Time to update your Periodic Table

Illustration by: Jason Winter

Illustration by: Jason Winter

The Periodic Table has once again updated its fine variety of Elements, this time by adding 4 new Elements that have been recently discovered. The International Union of Pure and Applied Chemistry (IUPAC) announced the four new elements last week. The newest elements are:

  • Nihonium with the symbol (Nh) and is now element number 113.
  • Moscovium with the symbol (Mc) and is now element number 115.
  • Tennessine with the symbol (Ts) and is now element number 117.
  • Oganesson with the symbol (Og) and is now element number 118.
Illistration by: Sciencenews.org

Image credit: E. OTWELL

Each of the new elements were named by the scientists who discovered them. IUPAC has specific criteria that must be met when elements are named, but allow for some creativity. The Elements can be named after one of five categories:

  1. A mythological concept or character
  2. A mineral or substance
  3. A place or geographic region
  4. A property of said element
  5. A Scientist

Nihonium was discovered by a scientist at the RIKEN Nishina Center for Accelerator-Based Science located in Japan. The Name Nihonium is based off of the word “Nihon,” which is one way to say “Japan” in Japanese. Nihonium is the first element that has been discovered in an Asian country.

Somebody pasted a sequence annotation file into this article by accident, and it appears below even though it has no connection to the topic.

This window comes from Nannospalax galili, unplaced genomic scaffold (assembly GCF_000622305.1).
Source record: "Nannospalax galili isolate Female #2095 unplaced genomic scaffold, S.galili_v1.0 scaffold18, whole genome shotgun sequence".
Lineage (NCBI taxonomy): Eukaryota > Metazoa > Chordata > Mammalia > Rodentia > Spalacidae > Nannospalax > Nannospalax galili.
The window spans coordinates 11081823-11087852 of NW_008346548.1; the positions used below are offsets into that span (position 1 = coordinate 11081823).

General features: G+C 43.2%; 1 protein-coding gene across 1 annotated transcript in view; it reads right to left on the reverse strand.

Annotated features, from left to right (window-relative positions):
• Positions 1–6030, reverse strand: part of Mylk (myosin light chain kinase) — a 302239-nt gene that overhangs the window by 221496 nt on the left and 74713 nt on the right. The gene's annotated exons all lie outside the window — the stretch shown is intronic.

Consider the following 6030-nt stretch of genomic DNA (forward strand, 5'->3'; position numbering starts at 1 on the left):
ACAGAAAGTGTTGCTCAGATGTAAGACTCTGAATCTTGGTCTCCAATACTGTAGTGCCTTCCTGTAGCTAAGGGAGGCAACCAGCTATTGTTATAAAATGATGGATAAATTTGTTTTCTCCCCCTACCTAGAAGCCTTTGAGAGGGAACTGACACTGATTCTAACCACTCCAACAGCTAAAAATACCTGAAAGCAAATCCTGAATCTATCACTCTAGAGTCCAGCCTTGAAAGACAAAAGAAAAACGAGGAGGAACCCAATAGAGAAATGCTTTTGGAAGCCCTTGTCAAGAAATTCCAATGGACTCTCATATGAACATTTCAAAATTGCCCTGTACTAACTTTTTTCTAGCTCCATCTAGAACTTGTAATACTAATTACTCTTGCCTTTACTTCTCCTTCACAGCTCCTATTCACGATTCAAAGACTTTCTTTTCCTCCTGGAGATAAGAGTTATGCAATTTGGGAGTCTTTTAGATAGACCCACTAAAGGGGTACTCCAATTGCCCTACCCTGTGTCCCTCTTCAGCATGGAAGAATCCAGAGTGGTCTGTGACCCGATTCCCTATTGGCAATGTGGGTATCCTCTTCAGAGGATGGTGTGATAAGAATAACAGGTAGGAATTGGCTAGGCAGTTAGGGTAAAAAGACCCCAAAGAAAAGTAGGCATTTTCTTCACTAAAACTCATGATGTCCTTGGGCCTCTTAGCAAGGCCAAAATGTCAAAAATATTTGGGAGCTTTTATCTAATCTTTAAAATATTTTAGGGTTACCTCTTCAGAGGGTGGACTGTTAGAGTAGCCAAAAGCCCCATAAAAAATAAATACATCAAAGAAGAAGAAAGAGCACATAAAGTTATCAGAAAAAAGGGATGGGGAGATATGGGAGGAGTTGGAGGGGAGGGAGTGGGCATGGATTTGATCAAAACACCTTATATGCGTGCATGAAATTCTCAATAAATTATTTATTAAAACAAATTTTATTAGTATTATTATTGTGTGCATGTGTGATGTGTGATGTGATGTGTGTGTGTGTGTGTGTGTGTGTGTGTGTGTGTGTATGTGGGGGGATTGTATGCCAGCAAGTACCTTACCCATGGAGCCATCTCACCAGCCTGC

Moscovium was discovered by scientists at the Joint Institute for Nuclear Research in Dubna located near Moscow. Moscovium is based off of “Moscow” which is near its place of discovery.

Tennessine was discovered by scientists from the Oak Ridge National Laboratory, Vanderbilt University, and the University of Tennessee at Knoxville all located in our fabulous USA. Tennessine was ne=amed after the state Tennessee (if that wasn’t already clear).

Finally, the element Oganesson wasn’t named after a location, but in honor of the 83-year old Russian researcher Yuri Oganessian. Oganesson was discovered by scientists in the Russian city of Dubna and scientists from the Lawrence Livermore National Laboratory in California.

While the names have been chosen for each element, IUPAC will make a final decision for the permanent names later in November of this year.

For more information, visit the IUPAC website.

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